We see that the intercept term created in
model.matrix was made
NA because it's identical to the intercept term inherently generated by
R and is linearly dependent. This is also seen with the warning: “(1 not defined because of singularities)”. This is good to know, but not revelatory or new; just be aware.
model.matrix goes … differently
model.mat already has an intercept, so why not just take out the intercept term with a
-1? The model should be the same, right? I would assume this is the case, but let's do it:
mod.noint = lm(df$Y ~ model.mat - 1) summary(mod.noint)
Call: lm(formula = df$Y ~ model.mat - 1) Residuals: Min 1Q Median 3Q Max -25.644 -8.617 0.448 7.648 30.245 Coefficients: Estimate Std. Error t value Pr(>|t|) model.mat(Intercept) -3.1871 3.9533 -0.81 0.42 model.matX1 1.1894 1.0987 1.08 0.28 model.matX2 3.6243 0.5790 6.26 1.1e-08 *** model.matX3 0.0164 0.5422 0.03 0.98 model.matSexMale 2.6174 2.2726 1.15 0.25 --- Signif. codes: 0 '***' 0.001 '**' 0.01 '*' 0.05 '.' 0.1 ' ' 1 Residual standard error: 11.2 on 95 degrees of freedom Multiple R-squared: 0.717, Adjusted R-squared: 0.702 F-statistic: 48.1 on 5 and 95 DF, p-value: <2e-16
We see the intercepts look exactly the same (except we have removed the
NA). But note the
adjusted.r.squared and F-statistic values!
Let's focus on \(R^2\):
These are different – way different – which seems off. Why? If you look into the
summary.lm code, you will notice a some of statements involve the expression:
and calculate quantities differently depending on whether it flags that test as
Let's look our two models again from
We see that when you construct the intercept yourself, this code evaluates to
FALSE, even though the model has an “intercept”. The model has an intercept, but
R hasn't assigned it that attribute. This effects the calculation of the model sum of squares (from
mss <- if (attr(z$terms, "intercept")) sum((f - mean(f))^2) else sum(f^2)
as well as others. So be aware of this behavior.
I was writing something for a linear model that allowed me to compute a large number of regressions (> 1,000,000) on a matrix of outcomes with a fixed adjustment matrix and changing 1 piece of the design matrix. I was doing a voxel-on-scalar regression with covariate adjustment, but also wanted to incorporate the ability to compute the results on a matrix of permutations of Y.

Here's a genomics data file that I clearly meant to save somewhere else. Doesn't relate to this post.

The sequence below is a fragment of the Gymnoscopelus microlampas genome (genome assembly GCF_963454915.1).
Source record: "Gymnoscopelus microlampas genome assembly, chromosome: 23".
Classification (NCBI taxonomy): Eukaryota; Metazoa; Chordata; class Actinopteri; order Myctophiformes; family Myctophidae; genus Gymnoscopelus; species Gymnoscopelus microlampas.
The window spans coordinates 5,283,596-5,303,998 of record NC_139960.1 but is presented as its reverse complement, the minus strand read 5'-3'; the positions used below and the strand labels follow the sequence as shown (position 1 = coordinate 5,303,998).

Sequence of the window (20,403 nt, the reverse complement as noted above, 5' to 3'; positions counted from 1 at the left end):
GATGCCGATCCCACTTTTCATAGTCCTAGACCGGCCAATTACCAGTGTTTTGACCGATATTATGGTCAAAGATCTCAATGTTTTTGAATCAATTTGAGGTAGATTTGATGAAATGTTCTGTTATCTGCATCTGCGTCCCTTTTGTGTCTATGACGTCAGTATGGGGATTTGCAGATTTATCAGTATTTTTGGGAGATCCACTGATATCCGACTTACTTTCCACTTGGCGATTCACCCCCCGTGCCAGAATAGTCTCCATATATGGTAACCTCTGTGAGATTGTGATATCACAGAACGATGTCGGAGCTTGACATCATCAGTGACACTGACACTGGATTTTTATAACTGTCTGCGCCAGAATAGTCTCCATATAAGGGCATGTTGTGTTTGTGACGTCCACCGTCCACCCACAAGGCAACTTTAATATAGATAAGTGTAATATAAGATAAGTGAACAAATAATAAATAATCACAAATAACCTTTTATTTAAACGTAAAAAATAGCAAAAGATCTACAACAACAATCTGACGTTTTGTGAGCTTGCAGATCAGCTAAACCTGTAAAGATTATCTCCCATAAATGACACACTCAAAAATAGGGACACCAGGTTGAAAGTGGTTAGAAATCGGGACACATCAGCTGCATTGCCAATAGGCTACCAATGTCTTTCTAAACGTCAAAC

Either way, I ran into a problem checking my results against the output from
lm and it took a while to see why the
r.squared values were different but all other elements the same. I realized that this was because I was constructing my own design matrix using
model.matrix and was using
-1 when running
lm and those results were not being calculated correctly. Hope you don't run into this problem ever.
Aside: What I wanted to do
Just to be precise, my model was:
Y = X\beta + Z\theta + \varepsilon
where \(X\) was \(n (100) \times V (100,000)\), \(Z\) was \(n \times p (5)\) and \(Y\) was \(n\times 1\), but wanted to be run \(1000\) times with different permutations. If I simply wanted p-values, I could switch \(X\) and \(Y\) to get those and run \(1000\)
lm commands versus running \(100,000\)
lm commands. (Doing this is not efficient – solving matrix inversions is time-consuming and should not be redundant). I wanted \(R^2\) values and \(\beta\) coefficients as well, so I needed something more powerful. I know packages such as
limma can do these regressions – but they are usually when the design is fixed and not changing for every voxel and usually the end result is a p-value.
I have it working and may release it into the wild soon. Let me know if you know of anything that will do this, including covariate adjustment and where you can run for a matrix of permuted \(Y\) values.